According to the U.S. Bureau of Labor Statistics, job vacancies in the U.S. have touched a high of 8.1 million on the last business day of March. But disheartened, and discouraged job seekers are still hesitant to get back into the workforce, leaving positions unfilled. Before the start of the pandemic last year, the job openings were up to 10 million but drastically fell below 6% in May 2020, forcing businesses to shut down and reduce their workers. Now with the increase in vaccinations, job postings are getting back to their pre-COVID highs. But, to a greater extent, employers and business owners are baffled that are not able to fill up their open positions.
This bar graph from ZipRecruiter clearly shows that labor force participation rates are slow-paced as job postings surge.
There may be multiple factors contributing to what is happening.
1. Despite the influx of remote work transitions, many jobs still require working onsite. According to ZipRecruiter, right now, approximately 60% of job seekers want home-based job opportunities, but only about 9% of the job vacancies are explicitly offering that opportunity. This may be contributing to the problematic job gap. Employers are having a hard time filling in-person positions, and job seekers struggle to find work they feel safe doing.
2. People located in high-density cities are moving out to avoid close proximity, higher cost of living, or even to gain back freedom from mandated lock downs. Even then, some research shows that the mismatch between the geographic location of the talent and vacancies available, even in the same town, will lead to fewer vacancies being filled.
3. Employees who lost or left jobs during the pandemic are still hesitant to return because they do not want to risk exposing themselves or loved ones and would prefer not to go back into the workforce before the pandemic ultimately ends.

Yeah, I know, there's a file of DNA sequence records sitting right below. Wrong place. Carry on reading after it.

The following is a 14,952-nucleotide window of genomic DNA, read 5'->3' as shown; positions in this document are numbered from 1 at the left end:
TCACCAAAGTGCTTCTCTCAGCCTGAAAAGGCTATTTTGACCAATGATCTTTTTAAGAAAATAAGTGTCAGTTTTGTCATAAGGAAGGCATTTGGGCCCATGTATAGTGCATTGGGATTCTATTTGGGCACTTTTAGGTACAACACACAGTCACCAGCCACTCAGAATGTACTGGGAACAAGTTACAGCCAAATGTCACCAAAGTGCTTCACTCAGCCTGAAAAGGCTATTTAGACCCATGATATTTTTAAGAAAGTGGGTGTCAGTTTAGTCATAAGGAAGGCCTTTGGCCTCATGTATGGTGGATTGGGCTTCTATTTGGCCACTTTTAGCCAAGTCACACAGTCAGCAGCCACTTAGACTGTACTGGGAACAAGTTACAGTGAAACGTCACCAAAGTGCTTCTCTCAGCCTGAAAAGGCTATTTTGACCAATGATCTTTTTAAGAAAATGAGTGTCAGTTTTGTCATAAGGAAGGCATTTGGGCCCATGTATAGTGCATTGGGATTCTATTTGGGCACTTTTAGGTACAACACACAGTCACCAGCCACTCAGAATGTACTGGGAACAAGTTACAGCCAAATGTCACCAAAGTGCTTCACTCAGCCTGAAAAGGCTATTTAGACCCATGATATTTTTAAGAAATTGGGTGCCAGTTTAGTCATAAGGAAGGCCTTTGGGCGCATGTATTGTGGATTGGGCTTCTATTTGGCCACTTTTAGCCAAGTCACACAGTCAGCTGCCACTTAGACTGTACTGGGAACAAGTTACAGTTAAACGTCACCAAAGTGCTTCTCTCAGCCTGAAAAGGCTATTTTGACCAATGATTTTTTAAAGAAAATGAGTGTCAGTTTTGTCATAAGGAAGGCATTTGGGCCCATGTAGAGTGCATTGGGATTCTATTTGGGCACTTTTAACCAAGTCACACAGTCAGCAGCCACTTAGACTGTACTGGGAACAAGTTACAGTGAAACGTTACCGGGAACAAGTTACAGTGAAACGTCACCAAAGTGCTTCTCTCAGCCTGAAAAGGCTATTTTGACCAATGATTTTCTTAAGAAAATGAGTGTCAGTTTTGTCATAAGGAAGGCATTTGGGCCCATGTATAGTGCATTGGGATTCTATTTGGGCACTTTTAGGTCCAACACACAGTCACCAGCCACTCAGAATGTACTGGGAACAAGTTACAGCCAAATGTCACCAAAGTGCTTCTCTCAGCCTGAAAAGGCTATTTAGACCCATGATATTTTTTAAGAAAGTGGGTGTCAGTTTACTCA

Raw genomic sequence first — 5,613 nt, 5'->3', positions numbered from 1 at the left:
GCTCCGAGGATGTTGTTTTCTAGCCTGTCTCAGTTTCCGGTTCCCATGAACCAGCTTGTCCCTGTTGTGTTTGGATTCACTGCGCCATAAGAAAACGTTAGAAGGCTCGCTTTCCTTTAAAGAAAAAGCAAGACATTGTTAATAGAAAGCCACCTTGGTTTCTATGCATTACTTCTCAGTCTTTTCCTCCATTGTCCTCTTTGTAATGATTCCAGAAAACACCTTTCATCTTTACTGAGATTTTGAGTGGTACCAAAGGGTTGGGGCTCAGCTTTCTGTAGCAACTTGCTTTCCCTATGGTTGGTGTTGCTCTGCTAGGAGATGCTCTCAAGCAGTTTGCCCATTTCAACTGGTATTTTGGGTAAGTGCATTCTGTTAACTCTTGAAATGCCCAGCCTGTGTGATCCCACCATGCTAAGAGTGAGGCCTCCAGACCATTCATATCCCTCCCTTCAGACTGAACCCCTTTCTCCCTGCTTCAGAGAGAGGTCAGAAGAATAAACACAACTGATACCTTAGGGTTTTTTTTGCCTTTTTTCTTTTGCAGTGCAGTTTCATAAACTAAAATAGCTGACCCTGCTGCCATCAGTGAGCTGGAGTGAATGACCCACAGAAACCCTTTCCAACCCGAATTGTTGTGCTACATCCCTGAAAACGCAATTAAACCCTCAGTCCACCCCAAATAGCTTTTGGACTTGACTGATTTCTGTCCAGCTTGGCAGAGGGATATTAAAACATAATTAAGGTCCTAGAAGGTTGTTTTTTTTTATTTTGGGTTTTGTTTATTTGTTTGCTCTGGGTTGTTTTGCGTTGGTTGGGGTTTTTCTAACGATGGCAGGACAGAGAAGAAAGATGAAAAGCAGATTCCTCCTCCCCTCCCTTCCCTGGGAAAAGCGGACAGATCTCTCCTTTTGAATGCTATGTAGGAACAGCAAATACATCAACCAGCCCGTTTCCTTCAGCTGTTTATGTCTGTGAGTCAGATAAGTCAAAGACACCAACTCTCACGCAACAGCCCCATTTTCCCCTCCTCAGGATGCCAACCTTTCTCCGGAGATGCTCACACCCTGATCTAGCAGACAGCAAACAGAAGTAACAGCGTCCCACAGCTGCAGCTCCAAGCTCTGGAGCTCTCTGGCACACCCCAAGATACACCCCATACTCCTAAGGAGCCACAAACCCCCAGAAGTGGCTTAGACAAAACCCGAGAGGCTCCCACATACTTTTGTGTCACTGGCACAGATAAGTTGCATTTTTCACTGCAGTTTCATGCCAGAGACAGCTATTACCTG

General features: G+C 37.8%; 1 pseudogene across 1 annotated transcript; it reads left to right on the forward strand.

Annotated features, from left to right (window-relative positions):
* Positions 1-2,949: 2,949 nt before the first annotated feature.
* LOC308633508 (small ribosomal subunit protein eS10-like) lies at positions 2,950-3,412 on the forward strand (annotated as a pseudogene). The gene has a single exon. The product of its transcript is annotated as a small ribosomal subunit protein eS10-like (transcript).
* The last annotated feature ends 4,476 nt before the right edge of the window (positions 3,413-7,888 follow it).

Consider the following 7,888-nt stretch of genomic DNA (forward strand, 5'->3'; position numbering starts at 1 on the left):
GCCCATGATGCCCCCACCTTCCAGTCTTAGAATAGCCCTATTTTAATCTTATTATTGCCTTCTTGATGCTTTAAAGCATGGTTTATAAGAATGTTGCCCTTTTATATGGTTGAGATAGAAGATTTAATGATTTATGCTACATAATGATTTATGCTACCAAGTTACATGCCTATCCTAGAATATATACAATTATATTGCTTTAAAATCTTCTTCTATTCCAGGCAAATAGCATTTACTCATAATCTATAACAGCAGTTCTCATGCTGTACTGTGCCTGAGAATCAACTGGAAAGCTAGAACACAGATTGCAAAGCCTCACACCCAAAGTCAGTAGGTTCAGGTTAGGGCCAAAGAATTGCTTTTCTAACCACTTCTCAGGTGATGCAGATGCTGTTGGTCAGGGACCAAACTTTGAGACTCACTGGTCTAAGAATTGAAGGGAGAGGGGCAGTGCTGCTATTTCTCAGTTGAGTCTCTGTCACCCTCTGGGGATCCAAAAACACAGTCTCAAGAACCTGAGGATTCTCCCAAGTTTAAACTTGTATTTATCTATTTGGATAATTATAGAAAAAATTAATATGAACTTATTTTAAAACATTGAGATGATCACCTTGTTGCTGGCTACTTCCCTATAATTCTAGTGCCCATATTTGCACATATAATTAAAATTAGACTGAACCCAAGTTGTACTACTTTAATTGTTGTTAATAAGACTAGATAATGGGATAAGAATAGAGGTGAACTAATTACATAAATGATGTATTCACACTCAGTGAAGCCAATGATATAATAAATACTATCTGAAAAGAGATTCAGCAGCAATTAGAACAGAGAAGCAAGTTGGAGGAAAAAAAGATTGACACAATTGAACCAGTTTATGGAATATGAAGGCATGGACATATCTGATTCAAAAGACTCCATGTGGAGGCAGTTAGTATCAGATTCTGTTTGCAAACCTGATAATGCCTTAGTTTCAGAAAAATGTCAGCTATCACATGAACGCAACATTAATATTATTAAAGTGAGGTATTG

4. Many older generational employees were pushed out of the workforce with many having to put in for early retirement, or not having much retirement at all but a higher health risk.
5. Many job openings are unable to pay more than the expanded unemployment aid. 67% of unemployed are getting more than they usually earned while working. Therefore, many small businesses complain that there is a lack of applicants, and quite a few people are no-shows for the interviews.
Even though we may be at the mercy of the economy, there are some recruiting strategies that may alleviate your vacancy struggles and surely make your business stand out to job seekers during this time.
One Up Your Strategy
Incorporate Health and Safety into your recruitment process. First, candidates need to be assured that their health and safety are a priority to the company. Though it may not seem like the most important, many candidates have traumatic memories of COVID procedure failures from their previous employer, that they are keeping in mind what your organization is doing to maintain an employee’s safety. Even with vaccinations and some of the economy opening back up, candidates want to feel that the company is better prepared from the experience. On the job ad, talk about the organization's new procedures, and how risk is reduced while interacting in the workplace.
Offer attractive incentives. An easy answer would be to offer more pay, but from a small business perspective, that is not always a great fit for the budget. This can also leave small businesses less competitive in the market. Try some alternative incentives that will not break the bank and further engage your employees. Look into incentives such as an appealing workplace culture, an active employee recognition program, gift cards & swag, or learning & development opportunities. Share the incentives on your career site and during interviews.
Look into hiring transferable skills. Often times hiring managers want candidates who checks all the boxes and dots all the “I’s”. However, some applicants may not fit into that square box, but have a good reason for applying for your open vacancy. Transferable skills are acquired over time while on the job or during a form of training that can be beneficial to your organization’s role. This can be skills as simple as communication, problem solving, and being tech savvy. A sales professional skill in establishing relationships and understanding the product or service can easily be transferred into a recruitment professional that builds rapport with candidates and can sell the excitement of a position.
There are many underlining challenges faced as a reaction to the pandemic. But by shifting with the needs of candidates, organizations can set themselves up to attract and retain.